Over on Webster the owner of the newest boutique to set up shop there was desperately struggling to get everything ready by Valentine's Day. What with permits, zany contractors and at least one petty Napoleon thug the opening had been delayed well over a month and in this delay, Marvin was seeing lost dollars go waltzing down the avenue to the Bay, there to drown.
And he had developed such a smashing marketing campaign that all the folks at BofA's business loan department had swooned. Especially Lily Kai, head of Business Development Loans. Most normal people would have found Ms. Kai to be somewhat dowdy, even for a banker, but Marvin confessed he had a thing for gals in starchy white blouses with conservative woolen skirts and plain heels. While discussing his solid business plan she had flushed a little, or so it seemed. And she had touched his hand when exchanging the photo id, which certainly had not been necessary.
Nevermind all that - he had to stay focussed! Focus, focus, focus!
His ad campaign featured two slogans: For the professional performer - in YOU! That was meant to hit both the performing pros and the average schlub out there. Then there was "Marvin's Merkins: Put a merkin in your firkin!"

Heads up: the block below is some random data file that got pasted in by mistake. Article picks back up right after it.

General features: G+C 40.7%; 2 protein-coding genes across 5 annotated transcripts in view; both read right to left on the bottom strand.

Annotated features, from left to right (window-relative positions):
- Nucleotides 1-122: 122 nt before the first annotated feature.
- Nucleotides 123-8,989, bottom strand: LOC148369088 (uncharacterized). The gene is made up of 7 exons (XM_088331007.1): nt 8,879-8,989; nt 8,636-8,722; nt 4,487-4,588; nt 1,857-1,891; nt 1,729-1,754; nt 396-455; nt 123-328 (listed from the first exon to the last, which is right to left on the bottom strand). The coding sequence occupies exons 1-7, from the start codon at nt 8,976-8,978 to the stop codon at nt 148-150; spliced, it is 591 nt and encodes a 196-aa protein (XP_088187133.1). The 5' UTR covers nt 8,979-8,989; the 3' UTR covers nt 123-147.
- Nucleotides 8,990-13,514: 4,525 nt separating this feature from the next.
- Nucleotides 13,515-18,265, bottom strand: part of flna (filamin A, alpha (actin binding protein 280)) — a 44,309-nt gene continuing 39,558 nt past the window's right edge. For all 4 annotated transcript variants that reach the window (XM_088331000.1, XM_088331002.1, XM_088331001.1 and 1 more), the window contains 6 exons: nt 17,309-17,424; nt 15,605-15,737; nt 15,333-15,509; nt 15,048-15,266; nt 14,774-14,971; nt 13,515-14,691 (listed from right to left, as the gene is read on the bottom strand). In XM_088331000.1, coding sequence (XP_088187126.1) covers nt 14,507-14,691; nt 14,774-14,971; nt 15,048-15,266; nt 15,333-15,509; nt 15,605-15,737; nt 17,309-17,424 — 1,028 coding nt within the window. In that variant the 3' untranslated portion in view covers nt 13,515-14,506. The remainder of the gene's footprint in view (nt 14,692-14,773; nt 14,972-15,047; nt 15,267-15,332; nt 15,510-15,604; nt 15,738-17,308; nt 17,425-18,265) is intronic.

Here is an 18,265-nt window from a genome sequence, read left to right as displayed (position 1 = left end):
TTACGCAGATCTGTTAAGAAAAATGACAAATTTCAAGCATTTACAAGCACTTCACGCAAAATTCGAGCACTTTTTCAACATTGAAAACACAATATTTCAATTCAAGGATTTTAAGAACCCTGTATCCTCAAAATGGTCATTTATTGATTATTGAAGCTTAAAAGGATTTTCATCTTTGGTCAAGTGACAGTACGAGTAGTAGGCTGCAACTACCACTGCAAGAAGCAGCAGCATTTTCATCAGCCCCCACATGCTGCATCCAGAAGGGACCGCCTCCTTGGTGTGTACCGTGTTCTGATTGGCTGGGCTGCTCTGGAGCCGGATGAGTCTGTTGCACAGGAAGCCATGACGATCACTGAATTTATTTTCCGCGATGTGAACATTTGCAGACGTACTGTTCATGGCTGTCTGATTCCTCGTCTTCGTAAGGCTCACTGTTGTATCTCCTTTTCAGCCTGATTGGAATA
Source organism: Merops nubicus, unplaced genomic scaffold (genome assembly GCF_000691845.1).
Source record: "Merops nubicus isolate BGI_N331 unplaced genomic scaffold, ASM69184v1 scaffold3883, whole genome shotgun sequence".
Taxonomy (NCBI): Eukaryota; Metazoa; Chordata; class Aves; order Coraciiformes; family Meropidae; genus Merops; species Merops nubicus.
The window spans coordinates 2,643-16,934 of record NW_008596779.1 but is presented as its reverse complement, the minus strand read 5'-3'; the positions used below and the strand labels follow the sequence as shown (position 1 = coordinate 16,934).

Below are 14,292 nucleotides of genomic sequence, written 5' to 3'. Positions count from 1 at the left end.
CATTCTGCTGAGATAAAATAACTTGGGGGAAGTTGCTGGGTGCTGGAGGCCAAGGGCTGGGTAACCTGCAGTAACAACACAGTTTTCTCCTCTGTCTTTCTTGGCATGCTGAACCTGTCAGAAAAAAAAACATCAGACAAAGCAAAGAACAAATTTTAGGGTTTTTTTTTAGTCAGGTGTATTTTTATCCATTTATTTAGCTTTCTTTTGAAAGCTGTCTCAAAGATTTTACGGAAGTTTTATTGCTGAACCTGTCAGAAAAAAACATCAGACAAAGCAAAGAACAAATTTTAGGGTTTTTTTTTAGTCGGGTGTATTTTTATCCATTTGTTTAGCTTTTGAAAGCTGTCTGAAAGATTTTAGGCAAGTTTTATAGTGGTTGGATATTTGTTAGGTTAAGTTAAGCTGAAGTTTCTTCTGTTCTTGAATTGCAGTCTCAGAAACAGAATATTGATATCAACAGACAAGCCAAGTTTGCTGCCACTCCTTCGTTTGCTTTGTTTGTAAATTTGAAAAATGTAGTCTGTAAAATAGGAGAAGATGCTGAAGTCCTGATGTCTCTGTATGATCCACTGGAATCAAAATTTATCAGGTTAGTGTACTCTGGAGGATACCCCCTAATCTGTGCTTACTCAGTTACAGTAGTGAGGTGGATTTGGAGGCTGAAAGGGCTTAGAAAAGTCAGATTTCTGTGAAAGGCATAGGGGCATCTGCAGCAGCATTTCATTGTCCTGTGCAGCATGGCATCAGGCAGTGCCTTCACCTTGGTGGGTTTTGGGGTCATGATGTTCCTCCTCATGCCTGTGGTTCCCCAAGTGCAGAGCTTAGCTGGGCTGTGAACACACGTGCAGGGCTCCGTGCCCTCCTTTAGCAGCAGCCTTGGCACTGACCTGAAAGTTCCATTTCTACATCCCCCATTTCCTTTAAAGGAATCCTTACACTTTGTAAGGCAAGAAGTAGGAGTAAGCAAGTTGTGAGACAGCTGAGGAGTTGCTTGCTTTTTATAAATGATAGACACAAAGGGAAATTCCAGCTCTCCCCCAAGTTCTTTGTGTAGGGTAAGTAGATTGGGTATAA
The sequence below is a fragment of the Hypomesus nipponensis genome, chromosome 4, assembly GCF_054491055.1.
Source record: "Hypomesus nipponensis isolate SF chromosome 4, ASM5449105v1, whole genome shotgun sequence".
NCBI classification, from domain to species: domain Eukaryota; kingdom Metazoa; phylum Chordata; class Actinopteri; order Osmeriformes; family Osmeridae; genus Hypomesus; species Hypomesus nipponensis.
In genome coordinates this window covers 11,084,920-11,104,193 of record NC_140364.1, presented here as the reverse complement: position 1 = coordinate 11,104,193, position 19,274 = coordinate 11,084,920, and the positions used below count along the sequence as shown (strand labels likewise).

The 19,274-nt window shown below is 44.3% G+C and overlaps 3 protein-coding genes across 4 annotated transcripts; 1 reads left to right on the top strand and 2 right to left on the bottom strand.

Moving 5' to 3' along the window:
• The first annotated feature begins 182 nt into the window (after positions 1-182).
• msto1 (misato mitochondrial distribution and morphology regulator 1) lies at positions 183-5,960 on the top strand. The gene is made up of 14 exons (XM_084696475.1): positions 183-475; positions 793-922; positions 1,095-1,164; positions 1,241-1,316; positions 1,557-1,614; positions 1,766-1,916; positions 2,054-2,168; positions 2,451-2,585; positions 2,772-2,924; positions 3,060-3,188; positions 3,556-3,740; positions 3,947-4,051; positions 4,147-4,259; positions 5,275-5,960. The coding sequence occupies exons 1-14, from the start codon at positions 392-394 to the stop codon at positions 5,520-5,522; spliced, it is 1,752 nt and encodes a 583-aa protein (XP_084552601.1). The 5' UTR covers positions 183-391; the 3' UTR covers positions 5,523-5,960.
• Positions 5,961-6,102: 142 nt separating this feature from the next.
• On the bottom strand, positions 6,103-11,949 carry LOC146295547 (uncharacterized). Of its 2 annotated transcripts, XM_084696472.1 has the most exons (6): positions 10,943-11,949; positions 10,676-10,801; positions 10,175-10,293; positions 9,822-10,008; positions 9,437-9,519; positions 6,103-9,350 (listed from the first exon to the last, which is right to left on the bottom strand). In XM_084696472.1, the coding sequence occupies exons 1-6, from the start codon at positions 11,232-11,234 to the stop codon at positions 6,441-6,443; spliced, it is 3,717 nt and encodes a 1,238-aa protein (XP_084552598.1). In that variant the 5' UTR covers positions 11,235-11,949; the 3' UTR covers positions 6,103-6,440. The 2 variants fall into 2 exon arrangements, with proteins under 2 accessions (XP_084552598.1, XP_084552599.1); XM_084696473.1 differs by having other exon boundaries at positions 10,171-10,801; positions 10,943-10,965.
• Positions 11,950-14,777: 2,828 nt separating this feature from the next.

Idealistic business plans and dreams and Lily Kai were one thing - sort of -- but now here he was on Webster Street watching the ham-fisted contractors he had engaged erect the big purple and gold sign to the front, the realization of years of dreams running his own business on the Island. And here he was at the mercy of a couple of goombahs operating out of a pickup truck and a van each labeled "Pike and Mike: We do it all!"
Neal Pike, the shorter of the two by a couple of feet, stood on a foot stool holding one end of the sign and was barely able to lift the thing above the door top while Mike stood on a ladder ready to fasten the sign a good ten feet above the street level. Fortunately both of them had left their screw drills on the sidewalk below.